Health Features

Pregnancy: Maintaining a Healthy Body & Mind

Pregnancy presents both a mental and physical challenge for women. In general, what’s good for you when you’re not pregnant is what’s good for you when you are. Still, there are special considerations to take for your health during and after childbirth to best support your body and mind. 


Exercise is important even during pregnancy. If you’re healthy and your pregnancy is normal, the American College of of Obstetricians and Gynecologists (ACOG) recommends getting 150 minutes of moderate-intensity aerobic activity a week, which means you should be active enough to raise your heart rate and start sweating but not so much that you can’t speak normally. Staying active can help reduce back pain, ease constipation, promote healthy weight gain, and decrease the risk of complications like gestational diabetes, preeclampsia and cesarean delivery.

Safe exercises

  • Walking: It offers a total body workout that is easy on your joints and muscles.
  • Swimming and water workouts: You can work out muscles while the water helps you avoid strain and injury.
  • Stationary cycling: Pregnancy can affect your balance, so riding a standard bicycle can be risky.
  • Modified yoga or Pilates: Prenatal yoga and Pilates classes accommodate the shifts in balance that come with pregnancy. Make sure to avoid poses that require you to be still or lie on your back for long periods of time.

Activities to avoid

  • Soccer, basketball and any other contact sports or activities that put you at risk of getting hit in the abdomen
  • Activities with a high risk of a fall, such as skiing, gymnastics or horseback riding
  • Hot yoga or Pilates
  • Scuba diving

Pregnancy is a time of joy, but it’s also a period of increased stress. Research suggests that 7% of women experience depression during pregnancy. Many of the symptoms, such as changes in sleep, energy level, appetite and libido can go unnoticed because they mirror changes that are already occurring. ACOG recommends depression and anxiety be screened for at least once as part of prenatal care, but if you suspect your negative feelings are caused by depression, don’t wait to consult your health care provider. They can help determine the next best steps.

Signs of depression during pregnancy

  • Excessive anxiety
  • Low self-esteem
  • Disinterest in previously enjoyed activities
  • Difficulty making decisions
  • Resistance to following prenatal care instructions, including smoking, drinking or using illicit drugs
  • Thoughts of suicide

Support your mental health

  • Talk about about your feelings with your family, friends or health care provider.
  • Try calming breathing exercises.
  • Stay physically active—along with keeping your body healthy, it can improve mood.
  • Eat regular meals and keep a healthy diet.
  • Attend pregnancy classes to socialize with other pregnant people.


Exercise has many benefits following pregnancy. It helps strengthen abdominal muscles, boosts energy, promotes better sleep and can help prevent postpartum depression. Regular exercise also decreases the risk of deep vein thrombosis, a condition in which a blood clot forms in the legs or other part of the body that can occur in the weeks following childbirth.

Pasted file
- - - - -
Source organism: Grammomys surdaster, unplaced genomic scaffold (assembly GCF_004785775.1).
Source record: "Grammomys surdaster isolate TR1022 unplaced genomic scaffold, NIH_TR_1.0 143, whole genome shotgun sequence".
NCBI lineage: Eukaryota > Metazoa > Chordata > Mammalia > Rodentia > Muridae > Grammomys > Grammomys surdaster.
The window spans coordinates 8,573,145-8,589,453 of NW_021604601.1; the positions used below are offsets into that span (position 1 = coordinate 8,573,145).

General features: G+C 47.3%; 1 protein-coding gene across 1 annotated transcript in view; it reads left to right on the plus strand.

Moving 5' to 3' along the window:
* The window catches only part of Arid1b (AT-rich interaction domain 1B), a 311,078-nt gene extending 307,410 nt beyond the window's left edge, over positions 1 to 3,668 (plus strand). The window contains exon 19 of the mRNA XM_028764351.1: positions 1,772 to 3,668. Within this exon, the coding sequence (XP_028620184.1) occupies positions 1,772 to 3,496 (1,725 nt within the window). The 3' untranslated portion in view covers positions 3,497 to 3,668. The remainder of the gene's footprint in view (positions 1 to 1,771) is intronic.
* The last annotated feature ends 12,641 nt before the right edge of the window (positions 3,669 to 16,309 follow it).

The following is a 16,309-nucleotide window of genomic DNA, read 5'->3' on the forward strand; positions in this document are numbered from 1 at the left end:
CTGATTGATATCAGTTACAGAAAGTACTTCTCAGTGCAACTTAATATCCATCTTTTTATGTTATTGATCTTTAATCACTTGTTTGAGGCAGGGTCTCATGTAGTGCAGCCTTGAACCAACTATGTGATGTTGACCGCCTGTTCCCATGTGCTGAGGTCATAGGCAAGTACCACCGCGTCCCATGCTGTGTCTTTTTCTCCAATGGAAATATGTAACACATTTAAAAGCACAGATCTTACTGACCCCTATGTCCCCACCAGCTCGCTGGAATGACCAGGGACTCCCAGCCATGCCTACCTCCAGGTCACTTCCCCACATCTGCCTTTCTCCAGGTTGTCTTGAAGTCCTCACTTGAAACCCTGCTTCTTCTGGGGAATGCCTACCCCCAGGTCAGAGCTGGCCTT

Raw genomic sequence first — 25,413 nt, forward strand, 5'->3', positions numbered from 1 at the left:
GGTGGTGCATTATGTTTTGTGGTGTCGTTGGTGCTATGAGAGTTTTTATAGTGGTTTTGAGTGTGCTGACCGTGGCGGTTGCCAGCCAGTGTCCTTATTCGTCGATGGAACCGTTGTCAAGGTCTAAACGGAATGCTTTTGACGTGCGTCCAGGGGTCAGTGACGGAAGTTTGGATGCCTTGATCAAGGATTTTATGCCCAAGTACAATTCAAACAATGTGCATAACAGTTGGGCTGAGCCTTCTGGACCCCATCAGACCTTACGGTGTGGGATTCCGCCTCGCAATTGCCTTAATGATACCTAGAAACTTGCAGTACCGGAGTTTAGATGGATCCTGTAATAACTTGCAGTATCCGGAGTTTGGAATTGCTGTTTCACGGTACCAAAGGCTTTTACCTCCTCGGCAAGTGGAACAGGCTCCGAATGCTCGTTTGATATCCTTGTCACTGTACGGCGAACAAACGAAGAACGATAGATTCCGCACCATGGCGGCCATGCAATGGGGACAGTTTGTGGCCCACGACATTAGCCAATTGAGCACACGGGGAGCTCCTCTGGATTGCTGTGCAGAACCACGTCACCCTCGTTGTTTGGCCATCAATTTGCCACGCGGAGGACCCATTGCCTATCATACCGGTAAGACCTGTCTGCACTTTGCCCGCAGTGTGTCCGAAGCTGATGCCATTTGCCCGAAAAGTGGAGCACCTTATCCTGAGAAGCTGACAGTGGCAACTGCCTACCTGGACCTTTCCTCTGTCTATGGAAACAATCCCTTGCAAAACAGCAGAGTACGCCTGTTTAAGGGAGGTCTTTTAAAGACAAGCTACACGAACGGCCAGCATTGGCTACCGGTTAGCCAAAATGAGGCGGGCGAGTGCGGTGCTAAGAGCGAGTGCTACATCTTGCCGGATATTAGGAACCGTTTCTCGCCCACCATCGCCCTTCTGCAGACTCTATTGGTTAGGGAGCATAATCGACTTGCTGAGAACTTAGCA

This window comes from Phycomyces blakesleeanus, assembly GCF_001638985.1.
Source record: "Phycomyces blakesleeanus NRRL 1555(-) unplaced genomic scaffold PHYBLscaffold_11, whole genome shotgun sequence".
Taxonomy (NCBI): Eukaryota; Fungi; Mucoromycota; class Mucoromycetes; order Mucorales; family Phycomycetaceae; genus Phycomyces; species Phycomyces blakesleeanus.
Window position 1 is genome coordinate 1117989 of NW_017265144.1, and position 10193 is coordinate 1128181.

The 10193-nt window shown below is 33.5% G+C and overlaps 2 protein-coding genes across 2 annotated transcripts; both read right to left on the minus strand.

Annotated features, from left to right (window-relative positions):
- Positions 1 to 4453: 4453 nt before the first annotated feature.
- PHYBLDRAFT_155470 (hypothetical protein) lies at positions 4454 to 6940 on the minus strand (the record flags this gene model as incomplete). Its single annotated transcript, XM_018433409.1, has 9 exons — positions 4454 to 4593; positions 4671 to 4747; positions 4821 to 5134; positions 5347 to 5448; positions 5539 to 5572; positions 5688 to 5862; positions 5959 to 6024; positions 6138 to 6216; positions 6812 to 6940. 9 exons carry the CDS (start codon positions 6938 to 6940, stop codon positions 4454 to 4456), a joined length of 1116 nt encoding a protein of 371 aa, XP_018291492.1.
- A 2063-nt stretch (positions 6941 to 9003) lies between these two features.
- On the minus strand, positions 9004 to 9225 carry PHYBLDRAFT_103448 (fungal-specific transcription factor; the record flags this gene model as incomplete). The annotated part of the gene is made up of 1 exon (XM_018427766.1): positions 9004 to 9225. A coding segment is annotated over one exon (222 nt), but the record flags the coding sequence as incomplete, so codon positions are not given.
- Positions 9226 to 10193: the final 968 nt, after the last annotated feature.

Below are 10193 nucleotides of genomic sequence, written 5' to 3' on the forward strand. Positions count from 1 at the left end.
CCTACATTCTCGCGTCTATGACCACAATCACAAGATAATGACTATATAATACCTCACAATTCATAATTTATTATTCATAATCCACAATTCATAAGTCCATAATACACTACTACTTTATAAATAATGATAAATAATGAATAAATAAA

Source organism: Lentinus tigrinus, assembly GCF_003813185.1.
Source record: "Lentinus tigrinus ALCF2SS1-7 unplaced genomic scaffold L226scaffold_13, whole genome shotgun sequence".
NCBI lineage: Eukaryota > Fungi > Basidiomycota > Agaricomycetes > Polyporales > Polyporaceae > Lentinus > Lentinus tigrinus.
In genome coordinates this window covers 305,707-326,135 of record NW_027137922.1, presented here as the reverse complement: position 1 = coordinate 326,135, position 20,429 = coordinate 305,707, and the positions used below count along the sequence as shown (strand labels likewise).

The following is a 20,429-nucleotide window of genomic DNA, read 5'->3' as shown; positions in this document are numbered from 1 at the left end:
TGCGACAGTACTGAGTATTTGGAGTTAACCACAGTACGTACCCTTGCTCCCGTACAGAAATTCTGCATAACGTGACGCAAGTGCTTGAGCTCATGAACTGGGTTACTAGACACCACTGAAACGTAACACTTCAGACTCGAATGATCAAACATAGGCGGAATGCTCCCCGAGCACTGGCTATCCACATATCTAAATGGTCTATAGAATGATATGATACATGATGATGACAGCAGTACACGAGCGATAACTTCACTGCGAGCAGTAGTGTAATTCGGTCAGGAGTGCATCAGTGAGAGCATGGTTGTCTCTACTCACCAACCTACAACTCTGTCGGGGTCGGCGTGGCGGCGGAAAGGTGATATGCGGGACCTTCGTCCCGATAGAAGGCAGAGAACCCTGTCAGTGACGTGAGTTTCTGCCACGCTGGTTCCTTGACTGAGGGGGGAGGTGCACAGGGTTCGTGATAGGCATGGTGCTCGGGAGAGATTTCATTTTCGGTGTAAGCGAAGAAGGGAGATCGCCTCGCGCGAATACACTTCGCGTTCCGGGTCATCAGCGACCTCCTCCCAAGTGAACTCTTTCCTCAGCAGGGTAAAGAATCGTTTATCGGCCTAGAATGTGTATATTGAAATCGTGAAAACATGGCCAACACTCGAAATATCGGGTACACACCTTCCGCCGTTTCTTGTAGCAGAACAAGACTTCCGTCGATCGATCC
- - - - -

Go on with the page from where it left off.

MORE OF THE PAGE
Talk with your health care provider before resuming physical activity. For cesarean births or other complications, they may recommend a longer recovery period than with vaginal delivery. Like during pregnancy, ACOG recommends 150 minutes of moderate-intensity aerobic activity a week following childbirth. Aim to exercise for 20 to 30 minutes a day, but even 10 minutes will be beneficial. If you are breastfeeding, express your milk before you begin to avoid discomfort.

From joy to fear, the birth of a child can trigger various emotions. Many women experience what is commonly known as the ‘baby blues,’ a period of depression and anxiety that occurs two or three days after delivery and lasts for one to two weeks. It is characterized by mood swings, crying and difficulty sleeping. Others experience a more severe, longer-lasting mood disorder known as postpartum depression. It can occur up to a year after delivery, and it is most common in the first one to three weeks following childbirth. If you or your family suspect you are suffering from postpartum depression, consult your health care professional immediately. 

Causes of postpartum depression

  • Hormone levels: Estrogen and progesterone decrease sharply following childbirth, and these changes can trigger depression.
  • Mental health history: A history of depression, before or during the pregnancy, increases the risk of postpartum depression.
  • Fatigue: It can take weeks to regain strength and energy following childbirth, and recovery can be even longer if there are complications.
  • Emotional factors: Feelings of doubt, sadness, anger and guilt are not uncommon during pregnancy. These emotions can negatively impact self-esteem and how you handle stress.
  • Lifestyle factors: Stressful life events or a lack of support following the baby’s arrival can increase the risk of postpartum depression.

Signs of postpartum depression

  • Severe mood swings
  • Excessive crying
  • Difficulty bonding with your baby
  • Social withdrawal
  • Changes in appetite
  • Changes in sleeping habits
  • Fatigue
  • Anger and irritability
  • Anxiety and panic attacks
  • Hopelessness
  • Thoughts of harming yourself or your baby

Sources: The American College of Obstetricians and Gynecologists, Mayo Clinic


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